Some other facts he told about his country:

  • No signals or traffic lights on the road and vehicles stopped in zebra crossings. And very minimal honking too on roads.
  • Equal rights for men and women in property rights and even socially. No preference for boy children.
  • Polygamy and polyandry is practiced if not widely. Even the earlier kings had many wives
  • The present king is of the Wangchuk dynasty and is the fifth in the line of lineage. His little boy the prince will take the throne when time comes.

The days sights were the Memorial Chorten– where we chanced to see the ex prime minister having a chat outside with some dignitaries, then the Buddha point – a huge bronze statue of Buddha in Padmasana. While we were there were some festivities going on and a feast of midday meal for all the collected congregation of people. The meal was served in each of the attendees personal plates and bowls which is rather unusual. But I guess it makes sense for the organizers to keep the cost lean and less of work  . It is maybe a cultural thing too. I missed checking that. The food was a simple affair of rice and ewa Datsi. Unbelievably simple I feel. Then we went to see the Takin preserve (a protected sanctuary for the very weird looking national animal of Bhutan called Takin and some injured sambar deers) followed by a view point close to the sanctuary. The day’s itinerary had only so much but then Yeshi said post lunch we can cover more like the textile museum which was beautiful and then the folk heritage museum which was an old mansion converted into its present form. Even for a non museum lover like me it held a lot of interest.

Before we headed to the museum we had our lunch in a nice quaint cafe in the Thimphu town. Post lunch and the museums, Yeshi let us wander about the craft bazaar which was a long row of shops selling identical things made of wool, wood, and fabric. No one did any major shopping and we all returned to our hotel pretty soon. Some members of the group wanted to explore the night scene of Thimphu and headed out to a karaoke bar and pubs. I stayed put with the elderly crowd because the only thing I was craving was some good sleep. However it was a bad decision to order in house dinner. I am quite pardoning when it comes to food I eat outside but this I must say pure nonsense. Uncooked rice, noodles floating in some kind of flavored (rather unflavoured water) claiming to be Thukpa. In Spiti and Leh I have tasted real thukpa and this Thukpa was like Katrina Kaif in the role meant for Madhubala or Nargis.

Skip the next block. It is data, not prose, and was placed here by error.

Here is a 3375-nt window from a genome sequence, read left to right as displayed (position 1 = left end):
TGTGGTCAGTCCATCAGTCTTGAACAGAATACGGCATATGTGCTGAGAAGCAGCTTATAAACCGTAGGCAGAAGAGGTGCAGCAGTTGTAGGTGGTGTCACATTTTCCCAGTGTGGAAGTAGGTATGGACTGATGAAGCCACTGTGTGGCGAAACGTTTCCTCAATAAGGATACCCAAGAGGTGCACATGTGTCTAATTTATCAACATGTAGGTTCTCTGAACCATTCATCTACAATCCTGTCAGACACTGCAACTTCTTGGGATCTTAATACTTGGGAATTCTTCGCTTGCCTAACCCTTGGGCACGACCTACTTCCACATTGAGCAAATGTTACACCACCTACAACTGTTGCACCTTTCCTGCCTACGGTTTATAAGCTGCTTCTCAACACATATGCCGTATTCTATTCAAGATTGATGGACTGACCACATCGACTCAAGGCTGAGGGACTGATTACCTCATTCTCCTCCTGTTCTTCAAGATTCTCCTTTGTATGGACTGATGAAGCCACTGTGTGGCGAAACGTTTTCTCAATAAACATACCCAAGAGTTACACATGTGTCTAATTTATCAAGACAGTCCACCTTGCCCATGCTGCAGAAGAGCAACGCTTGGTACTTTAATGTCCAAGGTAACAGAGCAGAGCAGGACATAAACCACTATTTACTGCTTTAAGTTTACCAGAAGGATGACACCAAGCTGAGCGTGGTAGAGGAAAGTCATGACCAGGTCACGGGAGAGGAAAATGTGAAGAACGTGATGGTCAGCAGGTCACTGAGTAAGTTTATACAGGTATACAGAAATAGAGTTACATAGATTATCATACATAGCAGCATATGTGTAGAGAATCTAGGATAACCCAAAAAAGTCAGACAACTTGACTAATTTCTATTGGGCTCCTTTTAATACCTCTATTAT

Washing up of clothes and sleep was all that was left after the first day of real sightseeing. I heard a bit of commotion in my semi slept state when the group including my husband returned from the night crawl. But was too tired and sleepy to acknowledge…

June 27, 2019.

Morning was mildly drizzly. But along with the breakfast warming us up, the city also warmed up and sun shone in. Today we are to move from Thimphu to Punakha which is less than 80 kms away .We did not start too early and the first stop was Dochu-la pass( la itself means pass. So repeating pass after dochu-la is redundant). Being at a slightly higher altitude it was quite misty and the weather, the yellow and purple flowers and the stupas against the misty back ground was of ethereal beauty. There were art and architecture students drawing and sketching in the campus of the memorial and I couldn’t help but notice how beautiful they were. Truly lucky kids too, to be able to do what they love doing in environs like this. We hung about the place for a while Yeshi explained about the place to us. Yeshi is a wildlife conservationist also and has a great love of nature and also appeared to have embraced the Buddhist spirit of ahimsa completely. I have seen in many occasions him lifting moths and little worms from the pathways and leaving them in hedges to prevent them being trampled on. Not just him, I also chanced to see some others doing the same in many places in Bhutan. From there it was a not so long drive to Chimi Llakhang, the temple of fertility in Punakha. Penises abound everywhere there. Paintings, idols, carvings…You would see a life time supply of them. They worship the thing there and people pray and while we were in the sanctum sanctorum a childless woman was given a mammoth wooden penis by the abbot of the monastery to walk around the temple with. Quite a funny scene for us, but maybe not so funny from the perspective of the woman waiting for a child. Well what could be more exciting on earth than bring one tinier human to the already too small a population of 7 billion in the planet? Pardon my insensitivity and cynicism here. You might ask you have a child, why did you have him then. Two pertinent points here. Had I been wise enough at 21 to think that there is an option not to birth a child, I might not have or I might still have too. Those days and even now for a married woman to refrain from having a child is considered sacrilege. Just entertaining such thoughts would be considered sin.  Having said that I would also add, now that I have him I adore him to bits and he is my life and I am happy that he came into my life. What amuses me or rather perplexes me is that in this new age and time when we see and comprehend in its entirety the dangers of over population, we still go on procreating undeterred. So when my son said the other day, he would not want a child I did not find it even mildly offensive. He is just 20 and opinions might change but for now it’s acceptable for me.